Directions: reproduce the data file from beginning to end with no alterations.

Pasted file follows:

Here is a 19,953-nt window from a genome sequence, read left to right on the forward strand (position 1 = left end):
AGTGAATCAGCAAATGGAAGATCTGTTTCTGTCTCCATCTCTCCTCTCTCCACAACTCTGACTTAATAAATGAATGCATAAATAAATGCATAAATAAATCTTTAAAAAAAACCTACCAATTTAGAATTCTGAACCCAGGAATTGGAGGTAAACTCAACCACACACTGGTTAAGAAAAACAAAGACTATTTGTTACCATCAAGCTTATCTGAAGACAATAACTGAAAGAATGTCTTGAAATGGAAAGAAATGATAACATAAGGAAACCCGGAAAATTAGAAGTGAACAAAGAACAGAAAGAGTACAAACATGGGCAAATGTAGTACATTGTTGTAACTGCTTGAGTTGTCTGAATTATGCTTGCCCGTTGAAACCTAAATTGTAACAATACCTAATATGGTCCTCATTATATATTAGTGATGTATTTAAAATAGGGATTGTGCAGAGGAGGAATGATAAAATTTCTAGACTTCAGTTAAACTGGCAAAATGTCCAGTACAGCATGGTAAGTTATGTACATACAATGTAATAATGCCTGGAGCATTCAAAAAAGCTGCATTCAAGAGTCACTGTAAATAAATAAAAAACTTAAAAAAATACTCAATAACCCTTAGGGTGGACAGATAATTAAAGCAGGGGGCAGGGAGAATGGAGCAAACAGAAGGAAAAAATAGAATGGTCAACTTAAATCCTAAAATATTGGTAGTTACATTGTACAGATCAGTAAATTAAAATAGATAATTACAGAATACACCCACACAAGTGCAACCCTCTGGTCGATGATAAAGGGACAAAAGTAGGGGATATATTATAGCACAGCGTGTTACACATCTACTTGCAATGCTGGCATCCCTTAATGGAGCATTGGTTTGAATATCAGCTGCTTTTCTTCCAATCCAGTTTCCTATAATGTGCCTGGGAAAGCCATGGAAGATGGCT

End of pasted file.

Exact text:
Here is a 19,953-nt window from a genome sequence, read left to right on the forward strand (position 1 = left end):
AGTGAATCAGCAAATGGAAGATCTGTTTCTGTCTCCATCTCTCCTCTCTCCACAACTCTGACTTAATAAATGAATGCATAAATAAATGCATAAATAAATCTTTAAAAAAAACCTACCAATTTAGAATTCTGAACCCAGGAATTGGAGGTAAACTCAACCACACACTGGTTAAGAAAAACAAAGACTATTTGTTACCATCAAGCTTATCTGAAGACAATAACTGAAAGAATGTCTTGAAATGGAAAGAAATGATAACATAAGGAAACCCGGAAAATTAGAAGTGAACAAAGAACAGAAAGAGTACAAACATGGGCAAATGTAGTACATTGTTGTAACTGCTTGAGTTGTCTGAATTATGCTTGCCCGTTGAAACCTAAATTGTAACAATACCTAATATGGTCCTCATTATATATTAGTGATGTATTTAAAATAGGGATTGTGCAGAGGAGGAATGATAAAATTTCTAGACTTCAGTTAAACTGGCAAAATGTCCAGTACAGCATGGTAAGTTATGTACATACAATGTAATAATGCCTGGAGCATTCAAAAAAGCTGCATTCAAGAGTCACTGTAAATAAATAAAAAACTTAAAAAAATACTCAATAACCCTTAGGGTGGACAGATAATTAAAGCAGGGGGCAGGGAGAATGGAGCAAACAGAAGGAAAAAATAGAATGGTCAACTTAAATCCTAAAATATTGGTAGTTACATTGTACAGATCAGTAAATTAAAATAGATAATTACAGAATACACCCACACAAGTGCAACCCTCTGGTCGATGATAAAGGGACAAAAGTAGGGGATATATTATAGCACAGCGTGTTACACATCTACTTGCAATGCTGGCATCCCTTAATGGAGCATTGGTTTGAATATCAGCTGCTTTTCTTCCAATCCAGTTTCCTATAATGTGCCTGGGAAAGCCATGGAAGATGGCT